I have fashioned a new writing practice for myself. Routine are important elements in a writer’s life. I wanted the security and familiarity it could offer. It became especially important when my life turned upside down.
Making Peace Out of Chaos
It began the week after Christmas. I was startled awake by the sound of chainsaws. Then, there was the crashing sounds of limbs breaking and the shaking of the floor and house. Construction of the rain garden and drainage fix on our land had begun.
Through a lack of foresight and bad planning, our lot became the trough for the surface runoff from the main drag, the schools, and the subdivision across the street. The runoff dug an ever larger trench into the land, with flooding and nasty sediment filling the yard every spring. The city had come to fix its wrong.
The first two weeks meant backhoes, semis of boulders, and diggers on the property. The large picture windows of our house, cabin really, meant no privacy as workers walked the length of the trench, laying out guidelines for the trench. It was hell. It was also driving me nuts.
I didn’t want to leave as the workers took down trees close to the house. I didn’t want to come home to a tree trunk through my roof. So, I stayed. But I needed an escape.
Welcoming a New Writing Practice
Usually, I sit at my desk and listen to Focus @Will. This time, I used headphones to take me away. I plugged into the Ambient channel. It was like magic. I am so grateful for noise-cancelling headphones!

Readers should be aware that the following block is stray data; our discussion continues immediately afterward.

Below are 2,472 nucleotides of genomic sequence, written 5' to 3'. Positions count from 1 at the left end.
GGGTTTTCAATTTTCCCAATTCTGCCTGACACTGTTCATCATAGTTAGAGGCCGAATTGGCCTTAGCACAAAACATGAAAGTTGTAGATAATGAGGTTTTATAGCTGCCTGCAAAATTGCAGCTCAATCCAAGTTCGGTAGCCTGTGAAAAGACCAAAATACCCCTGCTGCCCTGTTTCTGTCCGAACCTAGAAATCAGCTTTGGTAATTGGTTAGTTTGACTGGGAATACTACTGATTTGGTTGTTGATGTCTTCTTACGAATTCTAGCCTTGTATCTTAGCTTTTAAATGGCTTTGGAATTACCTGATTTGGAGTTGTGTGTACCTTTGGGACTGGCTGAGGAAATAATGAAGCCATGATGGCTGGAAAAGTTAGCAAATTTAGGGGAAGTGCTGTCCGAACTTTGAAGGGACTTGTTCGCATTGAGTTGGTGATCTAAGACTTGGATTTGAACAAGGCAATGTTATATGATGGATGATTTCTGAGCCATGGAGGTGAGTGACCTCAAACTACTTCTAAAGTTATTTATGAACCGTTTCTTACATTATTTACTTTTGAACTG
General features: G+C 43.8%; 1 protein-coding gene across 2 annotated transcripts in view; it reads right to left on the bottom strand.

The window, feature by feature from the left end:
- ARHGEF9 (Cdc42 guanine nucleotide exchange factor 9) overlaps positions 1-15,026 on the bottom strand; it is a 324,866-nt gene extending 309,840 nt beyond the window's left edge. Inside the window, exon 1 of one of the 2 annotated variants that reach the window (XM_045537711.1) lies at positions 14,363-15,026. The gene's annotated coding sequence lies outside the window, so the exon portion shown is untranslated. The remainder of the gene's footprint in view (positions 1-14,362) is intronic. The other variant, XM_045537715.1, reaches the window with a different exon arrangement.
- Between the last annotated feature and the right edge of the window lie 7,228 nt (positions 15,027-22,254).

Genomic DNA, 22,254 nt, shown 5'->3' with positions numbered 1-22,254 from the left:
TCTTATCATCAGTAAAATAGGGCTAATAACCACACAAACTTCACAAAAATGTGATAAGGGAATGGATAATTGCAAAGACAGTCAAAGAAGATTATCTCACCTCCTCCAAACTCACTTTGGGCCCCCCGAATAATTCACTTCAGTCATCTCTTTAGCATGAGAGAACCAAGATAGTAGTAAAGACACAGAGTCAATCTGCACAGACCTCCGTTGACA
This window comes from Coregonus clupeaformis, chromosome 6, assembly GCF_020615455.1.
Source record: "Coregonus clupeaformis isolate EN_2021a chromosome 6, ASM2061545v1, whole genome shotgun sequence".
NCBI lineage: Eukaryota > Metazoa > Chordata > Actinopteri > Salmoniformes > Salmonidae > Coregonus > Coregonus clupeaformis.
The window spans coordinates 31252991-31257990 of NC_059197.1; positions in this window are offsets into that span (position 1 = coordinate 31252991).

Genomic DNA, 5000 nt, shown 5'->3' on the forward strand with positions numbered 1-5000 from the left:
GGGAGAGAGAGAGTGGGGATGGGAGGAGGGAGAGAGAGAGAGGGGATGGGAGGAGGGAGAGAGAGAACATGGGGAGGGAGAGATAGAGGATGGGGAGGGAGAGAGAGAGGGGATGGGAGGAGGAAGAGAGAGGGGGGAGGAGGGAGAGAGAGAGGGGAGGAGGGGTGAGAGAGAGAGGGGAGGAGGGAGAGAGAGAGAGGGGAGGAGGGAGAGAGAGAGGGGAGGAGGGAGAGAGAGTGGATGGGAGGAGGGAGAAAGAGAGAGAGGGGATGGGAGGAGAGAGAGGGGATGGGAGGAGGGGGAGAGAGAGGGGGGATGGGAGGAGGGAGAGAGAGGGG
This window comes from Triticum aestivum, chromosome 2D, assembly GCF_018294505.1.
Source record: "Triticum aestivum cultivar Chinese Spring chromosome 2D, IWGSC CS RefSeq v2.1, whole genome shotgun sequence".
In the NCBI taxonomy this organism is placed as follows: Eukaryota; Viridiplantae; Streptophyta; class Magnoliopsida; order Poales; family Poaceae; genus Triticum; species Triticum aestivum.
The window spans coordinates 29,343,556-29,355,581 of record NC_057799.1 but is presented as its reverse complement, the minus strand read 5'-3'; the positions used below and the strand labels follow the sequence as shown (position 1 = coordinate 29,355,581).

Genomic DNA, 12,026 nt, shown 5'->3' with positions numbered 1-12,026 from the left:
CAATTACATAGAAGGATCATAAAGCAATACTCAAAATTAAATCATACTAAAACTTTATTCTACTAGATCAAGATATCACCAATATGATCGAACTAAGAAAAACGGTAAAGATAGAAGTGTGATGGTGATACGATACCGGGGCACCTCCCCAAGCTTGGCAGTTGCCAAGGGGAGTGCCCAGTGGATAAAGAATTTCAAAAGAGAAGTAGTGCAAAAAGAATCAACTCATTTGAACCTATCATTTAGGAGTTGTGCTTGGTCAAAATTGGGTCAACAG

Midst the chaos, I found peace. The music negated any sounds of backhoes and back-up lights. I was in my own world. And it was a world occupied by the characters of my working novel, another in my Jack Hunter series of mysteries. This one is titled, Lying at the Door.
I must confess to feeling a bit naughty. I made myself totally inaccessible. I couldn’t hear my phone ring, nor did I want to. I didn’t hear the chiming of my Ship’s Bell app (which I love, BTW). It was just me, the music, and the world of my mystery. I couldn’t have asked for more.
It seemed like such a simple thing, but it empowered me. I faced a problem and found a solution that restored calm in my life. If I could tackle that annoyance, I could handle anything, even outrageous interruptions to my writing practice. My dad’s words, “There’s no such word as can’t,” sounded in my mind.
Yes, Dad, you were right.
By Chris DR/http://mystery.weborglodge.com